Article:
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Raspberry Pi LED Blueprints
Raspberry Pi LED Blueprints

Raspberry Pi LED Blueprints: Design, build, and test LED-based projects using the Raspberry Pi

By Agus Kurniawan
$25.99 $9.99
Book Sep 2015 180 pages 1st Edition
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Raspberry Pi LED Blueprints

Chapter 1. Getting Started with LED Programming through Raspberry Pi GPIO

In this chapter, you will learn the basics of Raspberry Pi GPIO and LED development so that you can be sure that you have the basic required knowledge to develop LED programming through Raspberry Pi GPIO.

The following topics will be the major takeaways from this chapter:

  • Setting up Raspberry Pi

  • Introducing Raspberry Pi GPIO

  • Blinking LEDs

  • Turning an LED on/off using a push button

  • Changing color through an RGB LED

Setting up Raspberry Pi


Raspberry Pi is a low-cost, credit card-sized computer that you can use to develop a general-purpose computer. There are several Raspberry Pi models that you can use to develop what you want. For illustration, this book will use a Raspberry Pi 2 board. Check https://www.raspberrypi.org/products/, which offers the Raspberry Pi 2 Model B board.

You can also see a video of the unboxing of Raspberry Pi 2 Model B from element14 on YouTube at https://www.youtube.com/watch?v=1iavT62K5q8.

To make Raspberry Pi work, we need an OS that acts as a bridge between the hardware and the user. There are many OS options that you can use for Raspberry Pi. This book uses Raspbian as an OS platform for Raspberry Pi. Raspbian OS is an operating system based on Debian with a targeting ARM processor. You can use another OS platform for Raspberry Pi from https://www.raspberrypi.org/downloads/. To deploy Raspbian with Raspberry Pi 2 Model B, we need a microSD card of at least 4 GB in size, but the recommended size is 8 GB. For testing purposes, we will use Raspbian as an operating system platform for Raspberry Pi.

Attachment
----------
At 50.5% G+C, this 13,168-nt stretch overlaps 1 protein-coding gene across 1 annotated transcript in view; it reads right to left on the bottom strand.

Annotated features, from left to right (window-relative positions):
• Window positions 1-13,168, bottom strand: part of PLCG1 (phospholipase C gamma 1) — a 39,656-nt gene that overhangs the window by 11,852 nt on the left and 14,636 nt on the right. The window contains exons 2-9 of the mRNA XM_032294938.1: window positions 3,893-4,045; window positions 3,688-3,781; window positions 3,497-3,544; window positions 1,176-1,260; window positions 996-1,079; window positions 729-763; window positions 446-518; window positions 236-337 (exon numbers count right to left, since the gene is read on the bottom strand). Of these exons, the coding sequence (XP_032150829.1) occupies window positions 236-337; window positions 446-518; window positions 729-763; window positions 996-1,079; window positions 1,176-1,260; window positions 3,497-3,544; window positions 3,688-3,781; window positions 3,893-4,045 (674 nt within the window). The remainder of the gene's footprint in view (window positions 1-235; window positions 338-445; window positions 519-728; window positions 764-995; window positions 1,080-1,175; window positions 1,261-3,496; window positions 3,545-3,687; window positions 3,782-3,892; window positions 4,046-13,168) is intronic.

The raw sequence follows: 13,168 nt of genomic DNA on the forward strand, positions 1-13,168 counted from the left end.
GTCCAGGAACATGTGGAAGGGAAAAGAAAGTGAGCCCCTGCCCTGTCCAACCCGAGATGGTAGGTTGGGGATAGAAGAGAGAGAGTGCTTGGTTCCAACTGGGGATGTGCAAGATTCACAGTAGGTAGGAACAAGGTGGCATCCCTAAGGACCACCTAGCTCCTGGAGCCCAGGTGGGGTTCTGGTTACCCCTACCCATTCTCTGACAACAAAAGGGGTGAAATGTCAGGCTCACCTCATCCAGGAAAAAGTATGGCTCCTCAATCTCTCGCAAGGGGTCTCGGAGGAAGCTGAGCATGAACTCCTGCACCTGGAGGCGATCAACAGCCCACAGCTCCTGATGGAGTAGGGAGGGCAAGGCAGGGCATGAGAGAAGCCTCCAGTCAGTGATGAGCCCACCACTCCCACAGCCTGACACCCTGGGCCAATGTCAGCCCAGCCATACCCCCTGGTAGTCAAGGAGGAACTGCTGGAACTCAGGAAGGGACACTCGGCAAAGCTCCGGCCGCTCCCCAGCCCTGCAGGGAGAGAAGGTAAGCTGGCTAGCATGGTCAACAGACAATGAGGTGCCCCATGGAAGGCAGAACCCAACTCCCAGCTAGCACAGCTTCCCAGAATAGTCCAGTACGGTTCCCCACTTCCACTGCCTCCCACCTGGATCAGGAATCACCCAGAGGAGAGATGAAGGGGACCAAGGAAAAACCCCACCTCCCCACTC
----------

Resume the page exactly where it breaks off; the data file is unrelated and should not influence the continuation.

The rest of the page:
You can set up your Raspberry Pi with the Raspbian image by following the instructions on this website, QUICK START GUIDE, https://www.raspberrypi.org/help/quick-start-guide/.

After having installed and deployed Raspbian, you can run the Raspbian desktop GUI by typing the following command on the terminal:

startx

This command makes Raspbian load the GUI module from the OS libraries. You can then see the Raspbian desktop GUI as follows:

Introducing Raspberry Pi GPIO


General-purpose input/output (GPIO) is a generic pin on Raspberry Pi, which can be used to interact with external devices, such as sensor and actuator devices. You can see the Raspberry Pi GPIO pinouts in the following figure (source: http://www.element14.com/community/docs/DOC-73950/l/raspberry-pi-2-model-b-gpio-40-pin-block-pinout):

To access Raspberry Pi GPIO, we can use several GPIO libraries. If you are working with Python, Raspbian will have already installed the RPi.GPIO library to access Raspberry Pi GPIO. You can read more about RPi.GPIO at https://pypi.python.org/pypi/RPi.GPIO. You can verify the RPi.GPIO library from a Python terminal by importing the RPi.GPIO module, as shown in the following screenshot:

If you don't find this library on Python runtime or get the error message ImportError: No module named RPi.GPIO, you can install it by compiling from the source code. For instance, we want to install RPi.GPIO 0.5.11, so type the following commands:

wget https://pypi.python.org/packages/source/R/RPi.GPIO/RPi.GPIO-0.5.11.tar.gz
tar -xvzf RPi.GPIO-0.5.11.tar.gz
cd RPi.GPIO-0.5.11/
sudo python setup.py install

Tip

To install and update through the apt command, your Raspberry Pi must be connected to the Internet.

Another way to access Raspberry Pi GPIO is to use WiringPi. It is a library written in C for Raspberry Pi to access GPIO pins. You can read information about WiringPi from the official website http://wiringpi.com/.

To install WiringPi, you can type the following commands:

sudo apt-get update
sudo apt-get install git-core
git clone git://git.drogon.net/wiringPi
cd wiringPi